You’re a native New Yorker, having grown up in Bayside, Queens. Is that right?
Yes. But now my mom lives in Great Neck—not the wealthy part, but the down and out part—as I sit talking to you from an electrical closet, like a room in the movie Room.

Jackie Hoffman (center) in 'Once Upon a Mattress.' (Photo: Carol Rosegg via The Broadway Blog.)

Jackie Hoffman (center) in ‘Once Upon a Mattress.’ (Photo: Carol Rosegg via The Broadway Blog.)

Tell me about your history with John Epperson (a.k.a. Lypsinksa):
We met when I came back from doing Second City in Chicago. Amy Sedaris and I did a production of The Children’s Hour where we played two little girls and the two lesbian schoolteachers were played by Charles Busch and Lypsinka. It was at a theater company called Tweed. Then we did another show with that company that was legendary. It was Imitation of Imitation of Life. John played Lana Turner and I played the mixed race daughter of the maid. So we go waaaay back.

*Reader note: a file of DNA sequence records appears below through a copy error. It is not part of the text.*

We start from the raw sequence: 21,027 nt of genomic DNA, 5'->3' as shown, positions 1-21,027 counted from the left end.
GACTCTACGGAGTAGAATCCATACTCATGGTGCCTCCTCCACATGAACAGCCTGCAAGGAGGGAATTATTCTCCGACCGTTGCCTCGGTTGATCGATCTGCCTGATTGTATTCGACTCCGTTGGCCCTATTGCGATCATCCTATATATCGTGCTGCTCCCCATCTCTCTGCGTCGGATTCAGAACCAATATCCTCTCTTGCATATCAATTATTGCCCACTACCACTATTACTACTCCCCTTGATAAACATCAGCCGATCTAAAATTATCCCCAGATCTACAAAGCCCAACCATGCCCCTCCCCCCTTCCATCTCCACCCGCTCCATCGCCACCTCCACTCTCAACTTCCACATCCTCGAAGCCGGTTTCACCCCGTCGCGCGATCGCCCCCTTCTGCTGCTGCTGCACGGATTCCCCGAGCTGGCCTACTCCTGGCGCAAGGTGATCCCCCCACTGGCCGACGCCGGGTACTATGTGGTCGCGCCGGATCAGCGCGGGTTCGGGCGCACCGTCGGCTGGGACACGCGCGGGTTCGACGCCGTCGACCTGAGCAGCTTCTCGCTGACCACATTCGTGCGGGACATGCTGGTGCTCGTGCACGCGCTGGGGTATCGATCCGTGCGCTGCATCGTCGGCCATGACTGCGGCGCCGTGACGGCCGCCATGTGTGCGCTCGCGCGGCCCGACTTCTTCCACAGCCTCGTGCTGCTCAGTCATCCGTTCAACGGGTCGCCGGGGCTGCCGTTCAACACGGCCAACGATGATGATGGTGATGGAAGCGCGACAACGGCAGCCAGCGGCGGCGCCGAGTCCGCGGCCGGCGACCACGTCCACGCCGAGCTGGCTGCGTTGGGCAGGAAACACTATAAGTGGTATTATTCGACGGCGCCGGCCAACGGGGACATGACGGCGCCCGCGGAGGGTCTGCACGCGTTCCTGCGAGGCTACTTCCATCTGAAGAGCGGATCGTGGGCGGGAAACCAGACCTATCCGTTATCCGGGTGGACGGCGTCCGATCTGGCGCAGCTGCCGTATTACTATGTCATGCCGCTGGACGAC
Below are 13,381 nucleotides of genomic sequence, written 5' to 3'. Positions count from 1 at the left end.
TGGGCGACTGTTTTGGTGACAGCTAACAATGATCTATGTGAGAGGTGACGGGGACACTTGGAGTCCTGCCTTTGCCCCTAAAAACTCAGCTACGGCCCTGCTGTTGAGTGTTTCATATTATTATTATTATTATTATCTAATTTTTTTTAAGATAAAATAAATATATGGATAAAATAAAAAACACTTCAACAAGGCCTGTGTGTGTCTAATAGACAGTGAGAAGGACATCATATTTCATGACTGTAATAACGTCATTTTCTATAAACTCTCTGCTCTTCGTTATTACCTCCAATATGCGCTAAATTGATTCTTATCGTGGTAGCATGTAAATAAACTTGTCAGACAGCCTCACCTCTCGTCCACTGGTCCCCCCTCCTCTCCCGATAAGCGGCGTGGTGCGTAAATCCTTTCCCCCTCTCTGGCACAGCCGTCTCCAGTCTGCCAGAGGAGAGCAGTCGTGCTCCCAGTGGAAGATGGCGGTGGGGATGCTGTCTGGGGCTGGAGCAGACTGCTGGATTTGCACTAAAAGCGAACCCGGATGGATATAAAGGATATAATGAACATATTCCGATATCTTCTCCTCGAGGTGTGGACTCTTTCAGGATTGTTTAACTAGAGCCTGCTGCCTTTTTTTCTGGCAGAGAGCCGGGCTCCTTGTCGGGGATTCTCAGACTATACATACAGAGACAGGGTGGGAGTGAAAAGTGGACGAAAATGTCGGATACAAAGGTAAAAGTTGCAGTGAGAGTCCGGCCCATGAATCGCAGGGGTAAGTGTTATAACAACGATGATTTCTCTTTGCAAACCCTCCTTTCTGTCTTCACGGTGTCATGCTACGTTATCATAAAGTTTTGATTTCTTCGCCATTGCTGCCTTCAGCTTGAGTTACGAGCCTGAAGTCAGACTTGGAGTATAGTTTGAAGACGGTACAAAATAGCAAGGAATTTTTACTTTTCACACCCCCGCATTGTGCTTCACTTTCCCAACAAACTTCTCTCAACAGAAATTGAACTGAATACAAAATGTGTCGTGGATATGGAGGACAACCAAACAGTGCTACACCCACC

Are you concerned that you’re assuming a role that Carol Burnett created?
At first I didn’t think it was a good fit when we did the reading, but when we did the concert version I started to really get it and I made it my own. It’s hard not to have her in my head, but I mean that in a good way. I have her blessing and she told me that I’d have so much fun with the role—and she’s right. I’ve been fortunate to be able to create every role I’ve played on Broadway, except On the Town, which was my first revival. I think I brought my own unique spin to that show and I’m bringing my own unique spin to this as well.

John Epperson (l) and Jackie Hoffman (r) in 'Once Upon a Mattress.' (Photo: Carol Rosegg via The Broadway Blog.)

John Epperson (l) and Jackie Hoffman (r) in ‘Once Upon a Mattress.’ (Photo: Carol Rosegg via The Broadway Blog.)

Talk about your role in Once upon a Mattress and give us a thumbnail version of the plot: